Sweet, that should do it - however, of course there is one last detail... there always is! The above behaves unpredictably. Sometimes the decimal slides back to being selected, sometimes not. In these cases I always wonder if too much is happening at the same time. A simple setTimeout should make all the difference and it does.

        setTimeout(function(){pickerS.setSelectedNode(0,null);},20);

As you can see I've delayed the setSelectedNode() call by 20 milliseconds. Thats all that was needed - if the user drags the center slot to the second "empty" slot we return it to the desired decimal-having slot 20 ms later. Its the best that we can do. Here's the complete source:

function returnNumbers(){
	var num = [];
	for (i=0;i<10;i++){
		num[num.length] = {text:i,value:i};
	}
	return num;
}

var taxPicker = new Ext.Picker({
	slots: [
		{
			name : 'whole1',
			title: 'col 1',
			data : returnNumbers()
		},
		{
			name : 'whole2',
			title: 'col 2',
			data : returnNumbers()
		},
		{
			name : 'dot',
			title: 'decimal',
			draggable:false, // doesn't work!!
			data : [{text:'.',value:'.'},{text: '', value: ''}]
		},
		{
			name : 'decimal1',
			title: 'col 3',
			data :  returnNumbers()
		},
		{
			name : 'decimal2',
			title: 'col 4',
			data :  returnNumbers()
		}
	],
	listeners:{
		pick:function(pickerO,o,pickerS){
			if (pickerS.name == 'dot'){ // send back to the decimal...
				setTimeout(function(){pickerS.setSelectedNode(0,null);},20);
			}
		}
	}
});

Reset Ext.Panel Y Coord to 0

08 Feb 2012

Doubtless there is a way to do this with Ext, but this is my own method of returning a scrolling panel within Sencha Touch to the “top” of the view. I did spend some time reviewing the Sencha Touch docs but the only thing that came close to the desired result was the setPosition() method which only works on floating panels. I did spend some time playing with setting the floating property of the panel and then applying setPosition() but quickly ran into undesired results.

So, as always, time is short and a solution needs to be had quickly. A few minutes later I came up with this:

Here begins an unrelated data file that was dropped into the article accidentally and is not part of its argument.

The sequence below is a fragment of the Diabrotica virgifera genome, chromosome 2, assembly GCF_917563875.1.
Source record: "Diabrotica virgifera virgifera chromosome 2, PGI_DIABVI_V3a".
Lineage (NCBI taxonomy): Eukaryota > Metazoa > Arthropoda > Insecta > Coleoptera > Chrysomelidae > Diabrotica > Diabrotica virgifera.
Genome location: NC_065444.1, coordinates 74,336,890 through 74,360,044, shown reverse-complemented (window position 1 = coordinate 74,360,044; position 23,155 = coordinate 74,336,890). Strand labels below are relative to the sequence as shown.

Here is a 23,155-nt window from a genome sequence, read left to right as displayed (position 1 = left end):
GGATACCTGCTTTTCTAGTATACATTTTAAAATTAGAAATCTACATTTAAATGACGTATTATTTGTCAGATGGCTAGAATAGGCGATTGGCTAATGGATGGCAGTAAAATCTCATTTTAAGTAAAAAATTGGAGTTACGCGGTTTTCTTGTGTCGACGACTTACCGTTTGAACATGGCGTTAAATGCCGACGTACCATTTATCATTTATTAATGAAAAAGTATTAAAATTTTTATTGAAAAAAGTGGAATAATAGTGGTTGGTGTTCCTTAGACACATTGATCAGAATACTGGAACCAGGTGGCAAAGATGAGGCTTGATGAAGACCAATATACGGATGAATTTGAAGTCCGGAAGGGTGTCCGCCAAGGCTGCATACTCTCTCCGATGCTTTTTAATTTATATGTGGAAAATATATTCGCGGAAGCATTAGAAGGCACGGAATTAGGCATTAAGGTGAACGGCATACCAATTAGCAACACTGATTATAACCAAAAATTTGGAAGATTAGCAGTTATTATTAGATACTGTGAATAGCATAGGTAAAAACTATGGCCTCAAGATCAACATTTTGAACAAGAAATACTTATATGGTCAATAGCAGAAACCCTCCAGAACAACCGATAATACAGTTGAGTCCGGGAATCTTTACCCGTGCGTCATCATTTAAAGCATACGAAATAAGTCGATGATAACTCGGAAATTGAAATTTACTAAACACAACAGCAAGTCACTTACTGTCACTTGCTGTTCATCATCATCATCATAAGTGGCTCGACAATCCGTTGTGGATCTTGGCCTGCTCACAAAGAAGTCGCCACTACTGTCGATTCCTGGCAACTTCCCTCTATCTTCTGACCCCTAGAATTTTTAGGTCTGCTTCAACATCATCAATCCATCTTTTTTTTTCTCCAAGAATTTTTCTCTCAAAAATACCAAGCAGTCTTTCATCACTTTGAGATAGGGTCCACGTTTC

// setPositionToTop(cmp):void
// This function takes the scrolling area of a panel and sets its y position to 0;
// arguments: cmp:Object, an Ext.Panel
// returns: nothing
function setPositionToTop(cmp){
	var cmpId = cmp.getId();
	var sStr = document.getElementById(cmpId).firstChild.firstChild.getAttribute('style');
	if (sStr && sStr.indexOf('translate3d') != -1){
		var temp = sStr.split(',');
		temp[1] = ' 0px';
		var newStr = temp.join(',');
		//console.log('before: ' + sStr + ', after: ' + newStr);
	document.getElementById(cmpId).firstChild.firstChild.setAttribute('style',newStr)
	cmp.doComponentLayout();
	}
}

The above is based on the following source that Sencha Touch generates:

...

It should be plain that the top-most div is the component, and that I’m traversing the DOM to the third DIV and manipulating the style attribute. In this example the webkit-transform is responsible for the position of the content div and so I’m setting the y value back to 0px thus placing it where I want – back to the top.

The interesting thing here is that without calling doComponentLayout() on the component the space that the scrolling content area occupied before changing its position is still present resulting in a scrolling area larger than desired. In a worse-case scenario you can actually scroll the content area right off the screen – never to get it back. doComponentLayout() fixes this. Simply comment that line out to see this for yourself – scroll your panel to its most extreme y position, nav away, nav back, scroll your panel up as far as you can go…. gone.

To use this function I add it to a beforecardswitch listener for the desired panel and I add an if statement to check if the panel has been rendered yet, which it won’t unless you’ve visited it previously:

beforecardswitch:function(e,o){
	if (transactionsCardDeck.getActiveItem()){
		setPositionToTop(transactionsCardDeck.getActiveItem());
        }
}

The result is that the panel’s y coordinate is reset before you return to it.